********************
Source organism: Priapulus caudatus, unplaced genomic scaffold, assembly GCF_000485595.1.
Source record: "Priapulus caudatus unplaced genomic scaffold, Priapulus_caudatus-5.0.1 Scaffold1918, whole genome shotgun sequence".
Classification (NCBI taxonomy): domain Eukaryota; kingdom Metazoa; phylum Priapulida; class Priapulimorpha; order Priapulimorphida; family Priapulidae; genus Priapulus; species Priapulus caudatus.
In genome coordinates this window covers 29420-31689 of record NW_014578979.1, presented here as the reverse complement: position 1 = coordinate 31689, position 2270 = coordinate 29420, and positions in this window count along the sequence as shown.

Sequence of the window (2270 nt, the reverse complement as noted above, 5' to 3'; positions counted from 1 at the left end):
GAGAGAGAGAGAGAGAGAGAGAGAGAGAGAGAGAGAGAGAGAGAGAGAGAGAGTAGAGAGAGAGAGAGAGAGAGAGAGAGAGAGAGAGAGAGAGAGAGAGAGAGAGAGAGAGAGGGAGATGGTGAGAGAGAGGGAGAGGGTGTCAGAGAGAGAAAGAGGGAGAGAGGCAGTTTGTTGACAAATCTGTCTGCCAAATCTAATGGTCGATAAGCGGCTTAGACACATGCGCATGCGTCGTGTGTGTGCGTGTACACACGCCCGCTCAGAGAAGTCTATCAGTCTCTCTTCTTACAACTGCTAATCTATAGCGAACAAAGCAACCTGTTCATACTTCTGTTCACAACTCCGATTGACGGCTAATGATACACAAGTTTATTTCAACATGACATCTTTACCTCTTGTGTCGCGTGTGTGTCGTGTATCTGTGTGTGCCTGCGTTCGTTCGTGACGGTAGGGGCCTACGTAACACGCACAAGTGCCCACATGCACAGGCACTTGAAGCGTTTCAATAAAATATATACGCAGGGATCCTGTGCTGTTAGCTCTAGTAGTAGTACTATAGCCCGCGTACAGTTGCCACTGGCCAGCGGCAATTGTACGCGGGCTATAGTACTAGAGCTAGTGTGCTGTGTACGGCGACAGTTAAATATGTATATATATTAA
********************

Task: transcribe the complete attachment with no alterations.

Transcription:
Source organism: Priapulus caudatus, unplaced genomic scaffold, assembly GCF_000485595.1.
Source record: "Priapulus caudatus unplaced genomic scaffold, Priapulus_caudatus-5.0.1 Scaffold1918, whole genome shotgun sequence".
Classification (NCBI taxonomy): domain Eukaryota; kingdom Metazoa; phylum Priapulida; class Priapulimorpha; order Priapulimorphida; family Priapulidae; genus Priapulus; species Priapulus caudatus.
In genome coordinates this window covers 29420-31689 of record NW_014578979.1, presented here as the reverse complement: position 1 = coordinate 31689, position 2270 = coordinate 29420, and positions in this window count along the sequence as shown.

Sequence of the window (2270 nt, the reverse complement as noted above, 5' to 3'; positions counted from 1 at the left end):
GAGAGAGAGAGAGAGAGAGAGAGAGAGAGAGAGAGAGAGAGAGAGAGAGAGAGTAGAGAGAGAGAGAGAGAGAGAGAGAGAGAGAGAGAGAGAGAGAGAGAGAGAGAGAGAGAGGGAGATGGTGAGAGAGAGGGAGAGGGTGTCAGAGAGAGAAAGAGGGAGAGAGGCAGTTTGTTGACAAATCTGTCTGCCAAATCTAATGGTCGATAAGCGGCTTAGACACATGCGCATGCGTCGTGTGTGTGCGTGTACACACGCCCGCTCAGAGAAGTCTATCAGTCTCTCTTCTTACAACTGCTAATCTATAGCGAACAAAGCAACCTGTTCATACTTCTGTTCACAACTCCGATTGACGGCTAATGATACACAAGTTTATTTCAACATGACATCTTTACCTCTTGTGTCGCGTGTGTGTCGTGTATCTGTGTGTGCCTGCGTTCGTTCGTGACGGTAGGGGCCTACGTAACACGCACAAGTGCCCACATGCACAGGCACTTGAAGCGTTTCAATAAAATATATACGCAGGGATCCTGTGCTGTTAGCTCTAGTAGTAGTACTATAGCCCGCGTACAGTTGCCACTGGCCAGCGGCAATTGTACGCGGGCTATAGTACTAGAGCTAGTGTGCTGTGTACGGCGACAGTTAAATATGTATATATATTAA